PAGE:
In a pinch you can make due with salt and soap as another effective method for keeping the ivy under control. Combine ¼ cup of liquid soap with three pounds of salt into a gallon of water.

After mixing the entire thing together thoroughly, pour the mixture into your garden sprayer or spray bottle and follow the same steps as outlined above with the white vinegar.

Boiling water is another great way to kill the root of the ivy. Just keep in mind that if you are trying to kill poison ivy, it will maintain those irritating oils so remove them carefully.

If you use boiling water, make sure that there are no plants in the area that you want to save because the boiling water will kill them too.

Killing Ground Covering Ivy

Before you start doing anything, find all of the base roots of the ivy and mark them off for reference. Make sure that you leave a foot or two of ivy coming out of the main roots for later. Begin cutting out the ivy in patterns while pulling out each section at the same time.

When you’re done cutting, pile everything up for later disposal (this will come after treatment). Spray those freshly cut vines and any remaining leaves using the concoction of your choice.

It can certainly be a weed killer but for those who don’t like to use chemicals, a white vinegar solution or boiling water will do fine.

Keep repeating this process over the next few weeks. Ivy can grow to be pretty thick and comprehensive, so it will likely take a few applications to properly remove it from the area entirely.

Make sure that you properly dispose of any of the dead ivy in your trash bin or in a garden bin if your community provides one.

Killing Climbing Ivy on Trees

Climbing ivy may be a little more difficult to deal with, but it is entirely manageable.

Start by cutting all of the vines down to about waist level (three to four feet above the base of the structure or tree) using garden shears. This will make killing the roots and vines more manageable.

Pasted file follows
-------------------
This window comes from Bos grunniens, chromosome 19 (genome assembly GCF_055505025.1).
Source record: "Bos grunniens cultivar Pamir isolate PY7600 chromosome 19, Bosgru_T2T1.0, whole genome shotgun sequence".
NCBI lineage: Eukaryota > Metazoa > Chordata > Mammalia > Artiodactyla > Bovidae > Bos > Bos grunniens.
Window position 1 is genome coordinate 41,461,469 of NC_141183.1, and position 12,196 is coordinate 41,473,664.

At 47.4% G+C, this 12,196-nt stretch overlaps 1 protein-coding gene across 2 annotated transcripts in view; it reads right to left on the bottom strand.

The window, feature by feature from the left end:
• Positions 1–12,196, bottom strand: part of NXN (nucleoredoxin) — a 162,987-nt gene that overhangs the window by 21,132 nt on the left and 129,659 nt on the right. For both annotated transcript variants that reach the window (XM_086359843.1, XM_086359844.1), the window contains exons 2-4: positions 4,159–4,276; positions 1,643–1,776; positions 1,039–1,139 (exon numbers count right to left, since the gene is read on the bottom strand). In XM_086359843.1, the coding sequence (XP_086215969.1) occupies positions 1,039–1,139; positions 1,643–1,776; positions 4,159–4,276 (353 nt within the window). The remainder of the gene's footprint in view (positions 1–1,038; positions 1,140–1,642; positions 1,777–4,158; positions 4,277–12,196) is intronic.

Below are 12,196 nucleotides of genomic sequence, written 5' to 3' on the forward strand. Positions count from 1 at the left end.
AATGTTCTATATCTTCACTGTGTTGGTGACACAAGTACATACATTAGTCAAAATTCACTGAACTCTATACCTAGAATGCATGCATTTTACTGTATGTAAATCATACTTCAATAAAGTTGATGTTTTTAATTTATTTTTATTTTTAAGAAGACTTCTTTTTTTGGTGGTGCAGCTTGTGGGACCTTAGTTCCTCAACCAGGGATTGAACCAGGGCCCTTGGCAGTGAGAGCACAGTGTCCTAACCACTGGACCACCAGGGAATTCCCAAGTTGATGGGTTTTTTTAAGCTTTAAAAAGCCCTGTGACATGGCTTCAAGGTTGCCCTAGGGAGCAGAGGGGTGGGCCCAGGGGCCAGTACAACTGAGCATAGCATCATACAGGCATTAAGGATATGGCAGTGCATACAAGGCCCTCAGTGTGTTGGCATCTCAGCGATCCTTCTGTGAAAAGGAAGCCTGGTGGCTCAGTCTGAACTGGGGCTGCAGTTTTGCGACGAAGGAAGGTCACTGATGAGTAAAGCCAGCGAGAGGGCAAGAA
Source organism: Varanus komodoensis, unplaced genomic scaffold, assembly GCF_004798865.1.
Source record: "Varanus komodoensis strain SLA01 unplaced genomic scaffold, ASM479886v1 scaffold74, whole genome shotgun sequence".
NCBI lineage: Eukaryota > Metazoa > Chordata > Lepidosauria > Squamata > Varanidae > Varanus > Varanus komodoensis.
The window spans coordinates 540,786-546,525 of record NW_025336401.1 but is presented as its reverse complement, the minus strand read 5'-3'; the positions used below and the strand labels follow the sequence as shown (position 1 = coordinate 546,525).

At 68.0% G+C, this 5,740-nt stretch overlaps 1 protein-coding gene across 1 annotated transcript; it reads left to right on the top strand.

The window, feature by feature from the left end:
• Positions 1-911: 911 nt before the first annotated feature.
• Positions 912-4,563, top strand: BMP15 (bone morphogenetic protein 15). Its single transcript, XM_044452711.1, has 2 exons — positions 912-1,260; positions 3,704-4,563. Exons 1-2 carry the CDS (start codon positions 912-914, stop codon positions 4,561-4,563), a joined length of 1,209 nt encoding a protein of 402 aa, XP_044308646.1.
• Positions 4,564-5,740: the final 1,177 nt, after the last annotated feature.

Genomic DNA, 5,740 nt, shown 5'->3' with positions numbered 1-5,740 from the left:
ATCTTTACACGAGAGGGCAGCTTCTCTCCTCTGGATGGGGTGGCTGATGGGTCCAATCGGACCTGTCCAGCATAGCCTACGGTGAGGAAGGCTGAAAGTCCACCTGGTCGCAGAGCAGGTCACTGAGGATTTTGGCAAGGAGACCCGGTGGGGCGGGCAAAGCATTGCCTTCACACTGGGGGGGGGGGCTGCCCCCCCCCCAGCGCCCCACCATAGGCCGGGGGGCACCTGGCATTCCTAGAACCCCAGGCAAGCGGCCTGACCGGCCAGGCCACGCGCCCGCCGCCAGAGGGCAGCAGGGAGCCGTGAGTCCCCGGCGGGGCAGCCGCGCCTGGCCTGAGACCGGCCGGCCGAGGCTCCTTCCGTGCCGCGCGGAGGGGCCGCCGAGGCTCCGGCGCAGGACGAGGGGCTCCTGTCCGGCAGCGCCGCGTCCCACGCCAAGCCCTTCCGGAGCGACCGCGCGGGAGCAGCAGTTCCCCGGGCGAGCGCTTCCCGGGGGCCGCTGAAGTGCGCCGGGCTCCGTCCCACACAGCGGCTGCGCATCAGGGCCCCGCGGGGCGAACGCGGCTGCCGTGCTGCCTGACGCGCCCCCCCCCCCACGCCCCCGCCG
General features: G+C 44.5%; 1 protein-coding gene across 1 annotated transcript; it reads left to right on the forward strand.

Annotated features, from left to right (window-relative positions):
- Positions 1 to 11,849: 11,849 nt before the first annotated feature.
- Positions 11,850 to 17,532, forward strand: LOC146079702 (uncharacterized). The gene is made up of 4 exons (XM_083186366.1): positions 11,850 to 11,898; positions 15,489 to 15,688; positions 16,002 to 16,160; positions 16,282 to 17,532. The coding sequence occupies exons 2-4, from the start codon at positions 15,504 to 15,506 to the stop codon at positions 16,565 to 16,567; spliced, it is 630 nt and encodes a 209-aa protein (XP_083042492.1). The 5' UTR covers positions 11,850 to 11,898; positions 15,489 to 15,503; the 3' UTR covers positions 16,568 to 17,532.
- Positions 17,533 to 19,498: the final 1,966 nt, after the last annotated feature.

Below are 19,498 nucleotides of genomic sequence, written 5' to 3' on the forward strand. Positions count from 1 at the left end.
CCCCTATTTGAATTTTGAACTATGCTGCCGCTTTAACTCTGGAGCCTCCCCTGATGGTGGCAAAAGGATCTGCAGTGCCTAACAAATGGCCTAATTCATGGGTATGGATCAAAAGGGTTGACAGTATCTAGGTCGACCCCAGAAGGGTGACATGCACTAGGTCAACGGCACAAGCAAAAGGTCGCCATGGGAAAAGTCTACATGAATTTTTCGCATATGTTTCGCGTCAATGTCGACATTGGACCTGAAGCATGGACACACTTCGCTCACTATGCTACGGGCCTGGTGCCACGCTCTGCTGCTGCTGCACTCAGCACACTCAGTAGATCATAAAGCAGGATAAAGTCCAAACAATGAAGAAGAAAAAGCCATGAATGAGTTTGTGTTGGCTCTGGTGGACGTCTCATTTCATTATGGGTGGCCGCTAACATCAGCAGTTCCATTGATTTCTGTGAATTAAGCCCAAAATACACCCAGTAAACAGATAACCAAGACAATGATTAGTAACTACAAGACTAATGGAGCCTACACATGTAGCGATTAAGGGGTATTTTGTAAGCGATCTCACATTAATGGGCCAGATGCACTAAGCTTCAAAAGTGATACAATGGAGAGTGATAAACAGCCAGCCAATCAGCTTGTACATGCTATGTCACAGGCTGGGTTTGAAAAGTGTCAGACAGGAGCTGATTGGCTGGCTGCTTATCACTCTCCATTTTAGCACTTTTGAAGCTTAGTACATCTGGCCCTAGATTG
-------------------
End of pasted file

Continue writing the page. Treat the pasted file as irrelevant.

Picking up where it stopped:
Allow the ivy left hanging to dry out and die off. This could take a month, so try to remain patient. It is important that you don’t pull any of the vines until you’re completely sure that they’re dead.

This is important for ivy hanging on trees as they can damage the bark of the tree.

Take out as many of the ivy roots by hand as you can from the trunk. Leave a safe zone of about three or four feet so that you can act fast should new ivy vines start to emerge.

Whatever is left on the ground, you can use the same methods for getting rid of that creeping ivy.

Killing Ivy on Walls

Ivy climbing up your walls can be particularly annoying. Start by pulling each vine gently; you don’t want to damage the wall during the removal process. Any of the leftovers should be left out to dry. This will make them easier to remove later on.

Apply your ivy killer to the ground roots of the ivy. This is meant to prevent the ivy from growing back again and climbing up the walls once more.

Any of the remaining tendrils and rootlets should be then scraped away using a steel brush. If you have a wooden house exterior or a wooden fence, use a sander instead as the brush can damage the surface of the structure.

The key to getting rid of ivy is to attempt to remove it all at once and be persistent during the removal process. Ivy is invasive and resilient and can come back if left unchecked.

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Michael Citrak

Wednesday 7th of April 2021

You say to dilute the white vinegar but I don't see what ratio between vinegar and water.